The XII Senate of the Federal Court of Justice (BGH), which is responsible for commercial tenancy law, has confirmed its previous case law in a ruling now published (25 November 2020, XII ZR 40/19) that, within the scope of a commercial tenancy agreement, a deviation between the contractually agreed and the actual rental area that is unfavorable for the tenant can lead to a defect pursuant to Section 536 of the German Civil Code (BGB). However, this requires a considerable impairment of use. In the new decision, the BGH also assumes such a significant impairment of use if the actual area falls short of the area agreed in the lease by more than 10 %.
When disputes in connection with deviations in area arise, it is first necessary to clarify the facts in detail: Has a specific area been agreed at all? Only then is there ground for a deficiency plea. Many landlords try to circumvent/bypass a binding agreement by relativizing area specifications in the rental agreement with an “approximate” specification. This has been clearly rejected by the BGH. There are no tolerance values for such approximate specifications, so that even such area specifications in the contract are binding.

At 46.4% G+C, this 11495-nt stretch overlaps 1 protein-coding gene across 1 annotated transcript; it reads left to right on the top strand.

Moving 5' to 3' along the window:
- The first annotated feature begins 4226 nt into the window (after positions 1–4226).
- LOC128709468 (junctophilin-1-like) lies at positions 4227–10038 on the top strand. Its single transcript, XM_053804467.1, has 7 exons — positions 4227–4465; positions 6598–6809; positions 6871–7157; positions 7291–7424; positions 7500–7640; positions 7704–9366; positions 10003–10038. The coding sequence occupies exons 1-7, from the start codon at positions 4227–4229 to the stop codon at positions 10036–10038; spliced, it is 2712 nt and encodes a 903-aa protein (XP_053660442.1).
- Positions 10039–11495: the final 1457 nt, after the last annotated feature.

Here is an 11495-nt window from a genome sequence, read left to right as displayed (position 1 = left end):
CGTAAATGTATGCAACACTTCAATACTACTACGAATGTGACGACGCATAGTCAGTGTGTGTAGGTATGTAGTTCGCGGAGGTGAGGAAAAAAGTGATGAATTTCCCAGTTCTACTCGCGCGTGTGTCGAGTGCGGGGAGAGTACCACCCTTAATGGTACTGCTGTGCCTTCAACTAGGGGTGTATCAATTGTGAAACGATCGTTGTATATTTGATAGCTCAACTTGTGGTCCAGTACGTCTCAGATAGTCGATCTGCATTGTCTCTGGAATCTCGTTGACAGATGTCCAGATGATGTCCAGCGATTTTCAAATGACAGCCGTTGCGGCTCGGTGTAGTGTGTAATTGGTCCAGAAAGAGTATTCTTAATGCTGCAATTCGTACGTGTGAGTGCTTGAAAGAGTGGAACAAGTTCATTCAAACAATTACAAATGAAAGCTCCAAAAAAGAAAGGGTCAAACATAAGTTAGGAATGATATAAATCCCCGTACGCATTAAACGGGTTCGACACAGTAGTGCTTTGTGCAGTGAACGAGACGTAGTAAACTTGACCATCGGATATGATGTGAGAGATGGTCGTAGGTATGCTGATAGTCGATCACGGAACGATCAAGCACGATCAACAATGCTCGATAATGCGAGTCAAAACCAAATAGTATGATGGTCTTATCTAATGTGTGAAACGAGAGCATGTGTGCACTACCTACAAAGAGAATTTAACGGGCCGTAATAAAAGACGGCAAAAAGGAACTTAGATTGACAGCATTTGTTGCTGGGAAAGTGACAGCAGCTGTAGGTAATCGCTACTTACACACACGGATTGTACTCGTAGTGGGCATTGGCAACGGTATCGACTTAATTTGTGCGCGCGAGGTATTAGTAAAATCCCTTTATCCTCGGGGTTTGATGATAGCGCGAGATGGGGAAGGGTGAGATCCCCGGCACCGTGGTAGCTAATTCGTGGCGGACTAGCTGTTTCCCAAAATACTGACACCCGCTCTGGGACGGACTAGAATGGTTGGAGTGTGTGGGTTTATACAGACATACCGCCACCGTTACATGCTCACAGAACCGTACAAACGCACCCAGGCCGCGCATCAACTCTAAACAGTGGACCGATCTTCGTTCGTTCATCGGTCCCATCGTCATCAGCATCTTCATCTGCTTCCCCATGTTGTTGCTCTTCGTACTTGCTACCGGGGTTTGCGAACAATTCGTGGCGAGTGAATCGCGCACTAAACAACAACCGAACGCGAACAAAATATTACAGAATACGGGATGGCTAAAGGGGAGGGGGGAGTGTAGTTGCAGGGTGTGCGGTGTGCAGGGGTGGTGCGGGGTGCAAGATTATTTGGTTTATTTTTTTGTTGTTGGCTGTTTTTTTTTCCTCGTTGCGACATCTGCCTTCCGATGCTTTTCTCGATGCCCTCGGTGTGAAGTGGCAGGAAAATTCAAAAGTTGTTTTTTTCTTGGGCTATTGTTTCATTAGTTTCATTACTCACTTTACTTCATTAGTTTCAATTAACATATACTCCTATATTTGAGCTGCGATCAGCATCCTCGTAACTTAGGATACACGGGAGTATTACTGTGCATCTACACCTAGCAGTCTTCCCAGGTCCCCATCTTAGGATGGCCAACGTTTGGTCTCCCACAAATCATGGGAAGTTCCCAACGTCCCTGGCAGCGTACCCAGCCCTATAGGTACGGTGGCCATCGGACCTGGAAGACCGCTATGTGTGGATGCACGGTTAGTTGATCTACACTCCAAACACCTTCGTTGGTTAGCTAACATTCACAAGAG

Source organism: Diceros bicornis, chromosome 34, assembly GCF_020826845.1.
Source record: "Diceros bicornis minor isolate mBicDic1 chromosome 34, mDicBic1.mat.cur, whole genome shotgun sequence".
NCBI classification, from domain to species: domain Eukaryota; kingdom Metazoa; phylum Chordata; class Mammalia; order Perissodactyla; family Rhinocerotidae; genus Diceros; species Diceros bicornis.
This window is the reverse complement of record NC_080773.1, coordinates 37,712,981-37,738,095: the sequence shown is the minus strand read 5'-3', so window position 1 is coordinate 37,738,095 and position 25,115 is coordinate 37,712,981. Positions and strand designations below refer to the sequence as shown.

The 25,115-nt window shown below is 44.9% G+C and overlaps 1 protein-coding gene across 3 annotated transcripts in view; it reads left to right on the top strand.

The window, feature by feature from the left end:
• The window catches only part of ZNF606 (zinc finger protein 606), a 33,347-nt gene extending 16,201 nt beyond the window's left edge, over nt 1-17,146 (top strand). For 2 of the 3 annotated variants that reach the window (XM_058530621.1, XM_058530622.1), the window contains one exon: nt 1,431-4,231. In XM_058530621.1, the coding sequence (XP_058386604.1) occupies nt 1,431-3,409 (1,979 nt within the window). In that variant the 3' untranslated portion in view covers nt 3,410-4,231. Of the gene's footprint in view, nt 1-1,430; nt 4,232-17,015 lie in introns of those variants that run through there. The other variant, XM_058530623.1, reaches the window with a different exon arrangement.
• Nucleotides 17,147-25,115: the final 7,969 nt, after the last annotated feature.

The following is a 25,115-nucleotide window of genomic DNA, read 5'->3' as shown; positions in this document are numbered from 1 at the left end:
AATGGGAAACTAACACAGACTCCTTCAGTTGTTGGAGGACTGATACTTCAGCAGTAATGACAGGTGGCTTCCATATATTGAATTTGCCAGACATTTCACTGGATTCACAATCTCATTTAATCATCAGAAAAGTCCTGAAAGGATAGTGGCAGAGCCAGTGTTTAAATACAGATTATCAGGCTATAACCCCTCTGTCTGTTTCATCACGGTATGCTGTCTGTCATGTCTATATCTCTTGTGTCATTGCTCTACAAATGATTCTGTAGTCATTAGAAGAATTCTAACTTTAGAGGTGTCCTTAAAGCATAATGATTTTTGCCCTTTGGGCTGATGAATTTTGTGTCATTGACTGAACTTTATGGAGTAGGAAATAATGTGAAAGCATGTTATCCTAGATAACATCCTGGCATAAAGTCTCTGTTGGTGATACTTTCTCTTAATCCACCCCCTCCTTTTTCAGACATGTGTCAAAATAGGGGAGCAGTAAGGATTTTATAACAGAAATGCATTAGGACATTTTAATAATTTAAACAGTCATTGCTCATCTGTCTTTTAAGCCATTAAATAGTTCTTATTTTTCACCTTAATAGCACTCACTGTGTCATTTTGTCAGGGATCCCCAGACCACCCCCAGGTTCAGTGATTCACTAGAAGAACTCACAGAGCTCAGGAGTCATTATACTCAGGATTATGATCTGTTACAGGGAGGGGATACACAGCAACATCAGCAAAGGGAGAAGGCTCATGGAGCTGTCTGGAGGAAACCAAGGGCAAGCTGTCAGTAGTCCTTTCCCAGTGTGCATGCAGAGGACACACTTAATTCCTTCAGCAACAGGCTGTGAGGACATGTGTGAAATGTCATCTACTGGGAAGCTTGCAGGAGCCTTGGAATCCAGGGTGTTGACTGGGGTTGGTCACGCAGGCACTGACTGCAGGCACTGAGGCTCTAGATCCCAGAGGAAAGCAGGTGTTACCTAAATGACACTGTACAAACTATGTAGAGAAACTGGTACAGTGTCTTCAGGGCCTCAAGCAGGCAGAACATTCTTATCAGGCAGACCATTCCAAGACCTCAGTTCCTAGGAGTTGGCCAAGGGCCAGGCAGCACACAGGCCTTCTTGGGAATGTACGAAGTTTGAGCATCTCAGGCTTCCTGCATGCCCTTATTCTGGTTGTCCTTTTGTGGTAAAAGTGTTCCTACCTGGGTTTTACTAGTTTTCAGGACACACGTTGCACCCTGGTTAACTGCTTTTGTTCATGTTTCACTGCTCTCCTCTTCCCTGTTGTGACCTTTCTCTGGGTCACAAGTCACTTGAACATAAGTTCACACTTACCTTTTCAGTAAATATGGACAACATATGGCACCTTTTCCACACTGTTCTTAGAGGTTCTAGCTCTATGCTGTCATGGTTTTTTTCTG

On what base is the actual area measurement to be determined? Various calculation methods are possible (DIN 277; GIF guidelines). This is due to the principles of the Residential Area Ordinance not being applicable to the calculation of commercial areas. There are no legal guidelines for calculating floor space for commercial properties, since the GIF guidelines (MF/G for commercial space) themselves are not legal regulations; rather, the “Gesellschaft für immobilienwirtschaftliche Forschung e.V. (gif)” is an association of experts in the form of an association under private law. Therefore, the method of calculation should be specified in the lease agreement.